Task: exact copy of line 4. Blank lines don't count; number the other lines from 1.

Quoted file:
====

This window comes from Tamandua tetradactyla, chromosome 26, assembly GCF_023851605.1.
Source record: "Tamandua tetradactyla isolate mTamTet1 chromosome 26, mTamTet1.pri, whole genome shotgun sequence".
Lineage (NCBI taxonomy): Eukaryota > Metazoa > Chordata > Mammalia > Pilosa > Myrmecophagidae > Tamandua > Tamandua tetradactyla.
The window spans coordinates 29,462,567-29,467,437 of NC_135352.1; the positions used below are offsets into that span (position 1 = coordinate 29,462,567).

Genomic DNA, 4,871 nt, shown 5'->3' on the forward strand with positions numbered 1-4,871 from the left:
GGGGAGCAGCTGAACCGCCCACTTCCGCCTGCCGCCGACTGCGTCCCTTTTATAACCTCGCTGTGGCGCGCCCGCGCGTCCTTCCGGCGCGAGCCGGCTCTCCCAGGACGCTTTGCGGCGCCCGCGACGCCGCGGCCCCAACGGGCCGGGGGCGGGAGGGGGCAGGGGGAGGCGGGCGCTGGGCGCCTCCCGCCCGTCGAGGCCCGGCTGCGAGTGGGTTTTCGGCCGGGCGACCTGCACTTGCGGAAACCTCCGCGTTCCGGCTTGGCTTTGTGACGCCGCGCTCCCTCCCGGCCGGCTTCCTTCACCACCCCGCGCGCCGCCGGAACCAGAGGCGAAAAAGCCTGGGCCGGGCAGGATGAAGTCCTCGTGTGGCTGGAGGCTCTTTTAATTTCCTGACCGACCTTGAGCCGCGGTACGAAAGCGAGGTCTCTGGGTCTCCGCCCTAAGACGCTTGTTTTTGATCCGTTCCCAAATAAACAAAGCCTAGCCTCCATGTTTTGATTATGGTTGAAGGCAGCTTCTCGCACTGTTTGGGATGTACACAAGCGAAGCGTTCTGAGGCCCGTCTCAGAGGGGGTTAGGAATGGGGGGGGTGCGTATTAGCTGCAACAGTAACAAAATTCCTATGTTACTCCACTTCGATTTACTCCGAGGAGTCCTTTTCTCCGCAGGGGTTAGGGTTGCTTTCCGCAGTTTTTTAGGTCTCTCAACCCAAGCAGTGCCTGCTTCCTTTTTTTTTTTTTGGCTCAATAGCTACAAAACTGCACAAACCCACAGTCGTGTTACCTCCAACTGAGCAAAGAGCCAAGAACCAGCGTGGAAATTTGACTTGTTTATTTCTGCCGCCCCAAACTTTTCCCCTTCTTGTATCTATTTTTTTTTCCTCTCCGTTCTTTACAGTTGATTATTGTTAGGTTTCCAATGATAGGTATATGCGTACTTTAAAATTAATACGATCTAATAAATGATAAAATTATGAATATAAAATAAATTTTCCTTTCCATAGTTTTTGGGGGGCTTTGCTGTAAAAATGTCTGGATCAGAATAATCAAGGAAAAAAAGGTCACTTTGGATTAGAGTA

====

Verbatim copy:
The window spans coordinates 29,462,567-29,467,437 of NC_135352.1; the positions used below are offsets into that span (position 1 = coordinate 29,462,567).